We’ve been away in the Speyside area doing research into new Whisky Tour options, and one of the ideas we had for this trip was to investigate the feasibility of a cycling tour of distilleries using the Speyside Way.
If you haven’t heard of the Speyside Way before, it is a 65-mile walking route that runs from Buckie on the Moray Coast down to Aviemore. It is one of the four recognised long-distance trails in Scotland. The other 3 are the famous West Highland Way, the Southern Upland Way, and the Great Glen Way.
The part of the Speyside Way that we focused on in this trip was the section from Aberlour to Cragganmore / Ballindalloch. The logic for exploring this part of the route is that it follows the path of the former Speyside Railway so the going is fairly flat and most of it has a good surface.
Let me explain how this cunning plan might work. I say “might” because we cycled the path just to work out the times between distilleries. We couldn’t do any tasting tours because all of them, except Aberlour, were closed to visitors due to Covid restrictions. I imagine our average speed might have dropped a bit if we’d been tipsy after some drams.
So here’s how our Speyside Whisky Tour by bike might work out.
Starting around ten o'clock, you can head to the west end of Aberlour village for a photo stop at Aberlour distillery. You could even join one of their morning tasting tours, but you’d have to be made of tougher stuff than us to be able to face a full whisky tasting session that early in the morning and then go for a cycle run.
As an alternative to a whisky tasting, you could wander up Aberlour High Street to stock up on picnic treats at the excellent Spey Larder. This is foodie heaven and the deli counter is hard to resist.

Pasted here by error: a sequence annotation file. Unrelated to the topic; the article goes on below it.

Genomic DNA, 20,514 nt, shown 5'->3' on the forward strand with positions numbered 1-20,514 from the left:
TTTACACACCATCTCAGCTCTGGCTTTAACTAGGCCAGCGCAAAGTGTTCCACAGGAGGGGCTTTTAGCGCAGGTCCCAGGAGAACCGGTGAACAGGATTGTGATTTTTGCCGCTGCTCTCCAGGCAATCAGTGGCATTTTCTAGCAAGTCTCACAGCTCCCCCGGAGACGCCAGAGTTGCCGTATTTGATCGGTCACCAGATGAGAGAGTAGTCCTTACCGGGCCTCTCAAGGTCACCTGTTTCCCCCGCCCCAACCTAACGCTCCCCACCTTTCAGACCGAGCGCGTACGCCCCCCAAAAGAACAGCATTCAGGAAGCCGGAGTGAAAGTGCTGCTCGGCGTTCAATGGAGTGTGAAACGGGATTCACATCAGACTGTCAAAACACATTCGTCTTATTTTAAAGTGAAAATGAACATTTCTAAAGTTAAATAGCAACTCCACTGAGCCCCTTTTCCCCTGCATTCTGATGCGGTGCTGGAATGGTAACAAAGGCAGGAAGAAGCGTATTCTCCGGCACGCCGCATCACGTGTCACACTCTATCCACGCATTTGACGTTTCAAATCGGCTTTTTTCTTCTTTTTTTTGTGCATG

Aberlour used to be a stop on the Speyside Railway and the old train station can be found on the edge of a large public park on the north side of the village. We’d suggest that you join the Speyside Way at this point and start pedaling eastwards towards Ballindalloch.
This is a good section of the path which is ideal for bikes and there’s even a bicycle maintenance stop on the way out of town. This consists of an air pump and an assortment of tools that are chained to a post. It would be wise to check your tyre pressures here as the path isn’t all as good as the first bit in Aberlour.
Heading east from Aberlour you have a 3.5-mile section of the Speyside way that alternates between a good wide gravel surface and potentially muddy forest trail. It’s all fairly flat so it will only take you ~20 mins to get to the next distillery stop at Dalmunach. Just before you arrive at Dalmunach, the path crosses an old railway bridge at Carron. We expect you’ll want to stop here for a photo as it is a pleasant tree-lined section of the River Spey.
Dalmunach Distillery is one of the new whisky ventures on Speyside and started production in 2014. It is built on the site of the Imperial distillery which was closed in 1998 after 100 years of production. The original warehouses remain, but the production facilities are all new and really quite attractive, especially at night when the big glass windows let you see the warm light reflected from the large copper stills. From some angles, it looks almost like a cathedral.
The distillery isn’t offering tours at the moment, but they have released a limited edition of their first production run and you might be able to get a bottle of this at the Aberlour visitor centre shop.
Back on the bikes, you pick up the path of the old railway line as it passes the cottages that were once homes for the workers at the old Imperial Distillery. The path on the next section to Knockando Distillery is the muddiest bit that you’ll encounter on this route. Once you get past this bit of mud, the going gets much better.